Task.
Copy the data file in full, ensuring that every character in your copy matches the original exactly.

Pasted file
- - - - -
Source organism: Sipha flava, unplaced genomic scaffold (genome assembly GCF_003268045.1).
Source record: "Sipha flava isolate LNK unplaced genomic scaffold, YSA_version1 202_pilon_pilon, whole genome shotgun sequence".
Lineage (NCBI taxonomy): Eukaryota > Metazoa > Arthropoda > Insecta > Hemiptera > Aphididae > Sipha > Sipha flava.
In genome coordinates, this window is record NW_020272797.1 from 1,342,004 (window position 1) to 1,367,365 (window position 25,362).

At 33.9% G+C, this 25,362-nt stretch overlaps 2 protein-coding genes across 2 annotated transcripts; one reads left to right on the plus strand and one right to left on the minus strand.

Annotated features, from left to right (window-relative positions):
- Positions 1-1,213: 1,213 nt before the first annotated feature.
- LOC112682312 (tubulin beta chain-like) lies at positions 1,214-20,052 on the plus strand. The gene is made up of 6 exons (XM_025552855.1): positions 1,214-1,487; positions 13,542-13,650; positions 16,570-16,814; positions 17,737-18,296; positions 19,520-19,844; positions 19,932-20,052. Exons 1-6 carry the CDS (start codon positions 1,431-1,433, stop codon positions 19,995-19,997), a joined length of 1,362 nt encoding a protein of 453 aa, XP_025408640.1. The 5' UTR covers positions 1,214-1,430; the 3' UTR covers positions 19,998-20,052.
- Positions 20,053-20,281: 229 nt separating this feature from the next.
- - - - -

Source organism: Sipha flava, unplaced genomic scaffold (genome assembly GCF_003268045.1).
Source record: "Sipha flava isolate LNK unplaced genomic scaffold, YSA_version1 202_pilon_pilon, whole genome shotgun sequence".
Lineage (NCBI taxonomy): Eukaryota > Metazoa > Arthropoda > Insecta > Hemiptera > Aphididae > Sipha > Sipha flava.
In genome coordinates, this window is record NW_020272797.1 from 1,342,004 (window position 1) to 1,367,365 (window position 25,362).

At 33.9% G+C, this 25,362-nt stretch overlaps 2 protein-coding genes across 2 annotated transcripts; one reads left to right on the plus strand and one right to left on the minus strand.

Annotated features, from left to right (window-relative positions):
- Positions 1-1,213: 1,213 nt before the first annotated feature.
- LOC112682312 (tubulin beta chain-like) lies at positions 1,214-20,052 on the plus strand. The gene is made up of 6 exons (XM_025552855.1): positions 1,214-1,487; positions 13,542-13,650; positions 16,570-16,814; positions 17,737-18,296; positions 19,520-19,844; positions 19,932-20,052. Exons 1-6 carry the CDS (start codon positions 1,431-1,433, stop codon positions 19,995-19,997), a joined length of 1,362 nt encoding a protein of 453 aa, XP_025408640.1. The 5' UTR covers positions 1,214-1,430; the 3' UTR covers positions 19,998-20,052.
- Positions 20,053-20,281: 229 nt separating this feature from the next.